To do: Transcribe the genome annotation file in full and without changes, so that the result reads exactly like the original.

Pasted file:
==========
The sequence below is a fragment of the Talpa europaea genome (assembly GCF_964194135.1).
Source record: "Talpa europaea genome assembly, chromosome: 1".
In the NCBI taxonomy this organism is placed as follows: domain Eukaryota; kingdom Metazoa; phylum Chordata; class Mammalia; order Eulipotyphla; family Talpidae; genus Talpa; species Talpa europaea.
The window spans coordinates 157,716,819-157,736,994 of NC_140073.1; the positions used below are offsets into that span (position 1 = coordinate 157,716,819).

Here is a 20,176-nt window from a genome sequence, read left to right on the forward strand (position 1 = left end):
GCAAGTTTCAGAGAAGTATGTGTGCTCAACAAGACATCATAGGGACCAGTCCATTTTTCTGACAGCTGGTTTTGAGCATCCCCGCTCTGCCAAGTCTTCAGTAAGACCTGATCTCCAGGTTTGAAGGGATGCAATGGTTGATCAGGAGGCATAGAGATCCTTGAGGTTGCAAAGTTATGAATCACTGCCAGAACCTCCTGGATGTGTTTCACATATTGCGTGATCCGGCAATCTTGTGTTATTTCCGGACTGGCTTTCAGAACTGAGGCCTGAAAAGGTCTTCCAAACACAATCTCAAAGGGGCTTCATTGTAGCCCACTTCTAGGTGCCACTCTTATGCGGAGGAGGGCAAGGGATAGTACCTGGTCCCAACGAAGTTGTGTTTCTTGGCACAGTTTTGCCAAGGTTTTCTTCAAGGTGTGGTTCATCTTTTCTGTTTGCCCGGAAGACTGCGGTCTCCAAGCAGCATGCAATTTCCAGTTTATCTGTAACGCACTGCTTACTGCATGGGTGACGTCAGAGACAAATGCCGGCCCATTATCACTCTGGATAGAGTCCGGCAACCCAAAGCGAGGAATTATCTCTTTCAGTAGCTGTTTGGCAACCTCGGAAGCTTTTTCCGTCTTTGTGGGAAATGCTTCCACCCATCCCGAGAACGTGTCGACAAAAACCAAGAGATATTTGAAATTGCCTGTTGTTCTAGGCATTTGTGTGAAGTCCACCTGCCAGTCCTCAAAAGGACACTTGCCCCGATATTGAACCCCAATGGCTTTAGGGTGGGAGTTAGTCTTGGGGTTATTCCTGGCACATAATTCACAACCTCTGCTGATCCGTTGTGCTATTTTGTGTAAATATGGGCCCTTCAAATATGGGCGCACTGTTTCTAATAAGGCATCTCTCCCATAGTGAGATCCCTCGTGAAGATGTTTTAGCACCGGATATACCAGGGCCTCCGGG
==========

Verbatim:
The sequence below is a fragment of the Talpa europaea genome (assembly GCF_964194135.1).
Source record: "Talpa europaea genome assembly, chromosome: 1".
In the NCBI taxonomy this organism is placed as follows: domain Eukaryota; kingdom Metazoa; phylum Chordata; class Mammalia; order Eulipotyphla; family Talpidae; genus Talpa; species Talpa europaea.
The window spans coordinates 157,716,819-157,736,994 of NC_140073.1; the positions used below are offsets into that span (position 1 = coordinate 157,716,819).

Here is a 20,176-nt window from a genome sequence, read left to right on the forward strand (position 1 = left end):
GCAAGTTTCAGAGAAGTATGTGTGCTCAACAAGACATCATAGGGACCAGTCCATTTTTCTGACAGCTGGTTTTGAGCATCCCCGCTCTGCCAAGTCTTCAGTAAGACCTGATCTCCAGGTTTGAAGGGATGCAATGGTTGATCAGGAGGCATAGAGATCCTTGAGGTTGCAAAGTTATGAATCACTGCCAGAACCTCCTGGATGTGTTTCACATATTGCGTGATCCGGCAATCTTGTGTTATTTCCGGACTGGCTTTCAGAACTGAGGCCTGAAAAGGTCTTCCAAACACAATCTCAAAGGGGCTTCATTGTAGCCCACTTCTAGGTGCCACTCTTATGCGGAGGAGGGCAAGGGATAGTACCTGGTCCCAACGAAGTTGTGTTTCTTGGCACAGTTTTGCCAAGGTTTTCTTCAAGGTGTGGTTCATCTTTTCTGTTTGCCCGGAAGACTGCGGTCTCCAAGCAGCATGCAATTTCCAGTTTATCTGTAACGCACTGCTTACTGCATGGGTGACGTCAGAGACAAATGCCGGCCCATTATCACTCTGGATAGAGTCCGGCAACCCAAAGCGAGGAATTATCTCTTTCAGTAGCTGTTTGGCAACCTCGGAAGCTTTTTCCGTCTTTGTGGGAAATGCTTCCACCCATCCCGAGAACGTGTCGACAAAAACCAAGAGATATTTGAAATTGCCTGTTGTTCTAGGCATTTGTGTGAAGTCCACCTGCCAGTCCTCAAAAGGACACTTGCCCCGATATTGAACCCCAATGGCTTTAGGGTGGGAGTTAGTCTTGGGGTTATTCCTGGCACATAATTCACAACCTCTGCTGATCCGTTGTGCTATTTTGTGTAAATATGGGCCCTTCAAATATGGGCGCACTGTTTCTAATAAGGCATCTCTCCCATAGTGAGATCCCTCGTGAAGATGTTTTAGCACCGGATATACCAGGGCCTCCGGG